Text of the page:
So I suggest looking up and using the std::string class (which is in the C++ header named <string>, not <string.h>) as the key for your map. And eliminate the usage of headers <stdio.h>, <stdlib.h>, and <string.h>.

    I'm not suggesting C techniques are bad. However, they generally do not play well with techniques used in C++.
    Elkvis and rags_to_riches like this.
    Right 98% of the time, and don't care about the other 3%.

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    The reason is just because it's a networked system, and the code that's sending messages to it is standard C using char [30]... I suppose I could convert between the two.. when something comes in, just go from char[30] --> string, and then I send it out, go from string --> char[30]?

    Thanks!

  5. #5
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    It is not hard to convert an array of char to a std::string and back. std::string has operations and functions specifically for that purpose.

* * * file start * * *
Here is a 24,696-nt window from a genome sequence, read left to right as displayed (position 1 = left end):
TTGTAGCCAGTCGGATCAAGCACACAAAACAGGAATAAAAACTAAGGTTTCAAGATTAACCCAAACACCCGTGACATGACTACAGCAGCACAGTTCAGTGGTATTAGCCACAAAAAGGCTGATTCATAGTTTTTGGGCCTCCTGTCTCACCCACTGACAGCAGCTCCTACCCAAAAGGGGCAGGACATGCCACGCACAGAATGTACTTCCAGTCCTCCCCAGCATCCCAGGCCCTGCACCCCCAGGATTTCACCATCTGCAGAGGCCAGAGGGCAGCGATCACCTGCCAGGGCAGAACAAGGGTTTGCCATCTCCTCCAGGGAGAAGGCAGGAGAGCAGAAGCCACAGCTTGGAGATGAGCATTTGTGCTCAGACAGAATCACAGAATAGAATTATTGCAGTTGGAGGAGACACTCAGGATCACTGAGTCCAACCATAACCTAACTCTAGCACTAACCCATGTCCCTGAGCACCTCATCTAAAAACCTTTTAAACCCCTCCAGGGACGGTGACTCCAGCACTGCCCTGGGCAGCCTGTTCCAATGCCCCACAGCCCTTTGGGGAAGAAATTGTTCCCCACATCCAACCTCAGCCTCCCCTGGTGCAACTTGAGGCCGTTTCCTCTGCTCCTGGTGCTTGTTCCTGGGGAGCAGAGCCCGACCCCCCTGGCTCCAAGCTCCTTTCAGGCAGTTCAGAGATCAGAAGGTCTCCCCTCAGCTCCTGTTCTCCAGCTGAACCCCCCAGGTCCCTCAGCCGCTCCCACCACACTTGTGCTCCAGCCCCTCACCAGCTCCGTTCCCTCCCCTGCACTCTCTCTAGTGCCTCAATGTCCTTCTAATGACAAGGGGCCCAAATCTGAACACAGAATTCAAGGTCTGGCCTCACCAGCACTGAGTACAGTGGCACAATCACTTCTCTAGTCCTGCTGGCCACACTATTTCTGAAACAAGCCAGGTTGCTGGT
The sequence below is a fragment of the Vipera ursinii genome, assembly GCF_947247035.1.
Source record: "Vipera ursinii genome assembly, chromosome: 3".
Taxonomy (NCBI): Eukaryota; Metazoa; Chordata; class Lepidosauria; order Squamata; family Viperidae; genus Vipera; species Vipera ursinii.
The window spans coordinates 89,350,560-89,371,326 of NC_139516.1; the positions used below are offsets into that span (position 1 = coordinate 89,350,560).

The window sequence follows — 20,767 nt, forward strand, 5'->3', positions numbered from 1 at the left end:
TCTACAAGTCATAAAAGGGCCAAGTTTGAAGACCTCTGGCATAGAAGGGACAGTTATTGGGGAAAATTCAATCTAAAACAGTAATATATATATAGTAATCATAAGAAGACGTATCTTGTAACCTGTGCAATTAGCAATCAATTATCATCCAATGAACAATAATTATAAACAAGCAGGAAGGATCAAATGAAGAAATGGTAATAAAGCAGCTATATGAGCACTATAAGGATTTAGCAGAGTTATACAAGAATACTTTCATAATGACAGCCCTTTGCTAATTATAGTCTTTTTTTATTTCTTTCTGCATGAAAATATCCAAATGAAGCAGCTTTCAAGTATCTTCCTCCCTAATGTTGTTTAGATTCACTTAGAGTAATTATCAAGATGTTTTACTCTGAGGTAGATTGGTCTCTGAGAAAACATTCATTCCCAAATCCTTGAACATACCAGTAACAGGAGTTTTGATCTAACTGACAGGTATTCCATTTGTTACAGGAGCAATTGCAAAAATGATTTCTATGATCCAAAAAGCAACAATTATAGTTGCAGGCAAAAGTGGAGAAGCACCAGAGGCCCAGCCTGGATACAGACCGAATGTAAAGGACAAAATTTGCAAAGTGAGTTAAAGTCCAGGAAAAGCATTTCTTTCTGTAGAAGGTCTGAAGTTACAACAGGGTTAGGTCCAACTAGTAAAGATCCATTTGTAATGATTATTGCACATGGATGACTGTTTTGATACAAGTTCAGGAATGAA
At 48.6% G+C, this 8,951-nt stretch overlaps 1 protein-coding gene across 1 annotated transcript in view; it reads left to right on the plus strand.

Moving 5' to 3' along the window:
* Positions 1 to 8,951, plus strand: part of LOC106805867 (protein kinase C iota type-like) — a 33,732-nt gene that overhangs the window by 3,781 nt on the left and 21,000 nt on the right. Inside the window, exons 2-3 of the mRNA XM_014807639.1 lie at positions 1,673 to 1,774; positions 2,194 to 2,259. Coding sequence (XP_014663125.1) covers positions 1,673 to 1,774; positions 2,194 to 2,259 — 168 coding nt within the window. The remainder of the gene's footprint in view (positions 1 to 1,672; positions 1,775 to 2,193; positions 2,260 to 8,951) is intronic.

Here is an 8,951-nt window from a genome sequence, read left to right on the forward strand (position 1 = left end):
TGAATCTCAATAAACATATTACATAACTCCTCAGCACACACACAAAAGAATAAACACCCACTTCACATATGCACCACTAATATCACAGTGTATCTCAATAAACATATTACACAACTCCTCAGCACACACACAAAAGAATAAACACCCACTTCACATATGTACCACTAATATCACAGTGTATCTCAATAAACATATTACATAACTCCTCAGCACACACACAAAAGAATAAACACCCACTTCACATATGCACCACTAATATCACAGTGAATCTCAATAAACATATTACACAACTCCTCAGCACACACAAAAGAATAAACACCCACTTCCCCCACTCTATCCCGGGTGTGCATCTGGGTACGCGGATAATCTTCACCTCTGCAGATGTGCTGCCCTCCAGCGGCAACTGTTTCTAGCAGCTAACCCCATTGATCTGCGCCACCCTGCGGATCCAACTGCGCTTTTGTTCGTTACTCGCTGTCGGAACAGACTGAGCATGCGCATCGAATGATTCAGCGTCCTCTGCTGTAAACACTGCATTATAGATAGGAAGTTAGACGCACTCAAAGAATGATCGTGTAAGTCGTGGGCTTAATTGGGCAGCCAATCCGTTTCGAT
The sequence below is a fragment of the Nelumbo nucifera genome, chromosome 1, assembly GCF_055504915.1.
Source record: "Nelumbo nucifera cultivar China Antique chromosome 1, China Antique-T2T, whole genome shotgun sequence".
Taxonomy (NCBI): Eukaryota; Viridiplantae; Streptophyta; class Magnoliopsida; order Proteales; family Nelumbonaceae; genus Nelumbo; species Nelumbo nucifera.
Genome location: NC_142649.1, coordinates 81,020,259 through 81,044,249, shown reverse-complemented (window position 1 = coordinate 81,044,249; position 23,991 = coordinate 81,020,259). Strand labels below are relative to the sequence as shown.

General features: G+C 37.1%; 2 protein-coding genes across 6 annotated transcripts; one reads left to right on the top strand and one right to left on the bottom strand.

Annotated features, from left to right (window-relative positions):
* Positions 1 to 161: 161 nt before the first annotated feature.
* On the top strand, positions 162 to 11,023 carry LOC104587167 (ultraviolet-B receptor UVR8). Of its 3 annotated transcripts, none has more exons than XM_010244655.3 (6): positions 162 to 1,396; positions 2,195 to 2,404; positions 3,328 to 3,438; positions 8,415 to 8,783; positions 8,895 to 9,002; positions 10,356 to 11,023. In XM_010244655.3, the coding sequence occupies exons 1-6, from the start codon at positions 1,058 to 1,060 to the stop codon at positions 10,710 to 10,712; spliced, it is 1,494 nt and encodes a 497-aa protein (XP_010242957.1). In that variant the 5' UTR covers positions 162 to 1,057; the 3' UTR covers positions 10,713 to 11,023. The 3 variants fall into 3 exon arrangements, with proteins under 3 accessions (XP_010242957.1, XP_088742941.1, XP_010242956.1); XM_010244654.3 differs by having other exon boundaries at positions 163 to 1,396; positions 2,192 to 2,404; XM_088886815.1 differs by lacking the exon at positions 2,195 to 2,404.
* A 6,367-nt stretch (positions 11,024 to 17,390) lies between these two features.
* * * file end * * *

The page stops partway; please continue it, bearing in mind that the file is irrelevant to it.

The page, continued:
You need to make a distinction between the protocol used to communicate over the network and the implementation of applications that use that protocol. The fact that one application is written in C does not limit the other application to using C techniques. One of the most common primary reasons of breaking a system into distributed components is to allow those components to be implemented differently, without breaking each other.
    Right 98% of the time, and don't care about the other 3%.

  6. #6
    C++まいる!Cをこわせ! Elysia's Avatar
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    Even if you are using networking C code (and you don't need to; there are C++ alternatives for networking), you should limit C to only where it is necessary. Abstract it.
    Wherever possible, you should be using C++ to write your code, and that means using C++ objects such as string.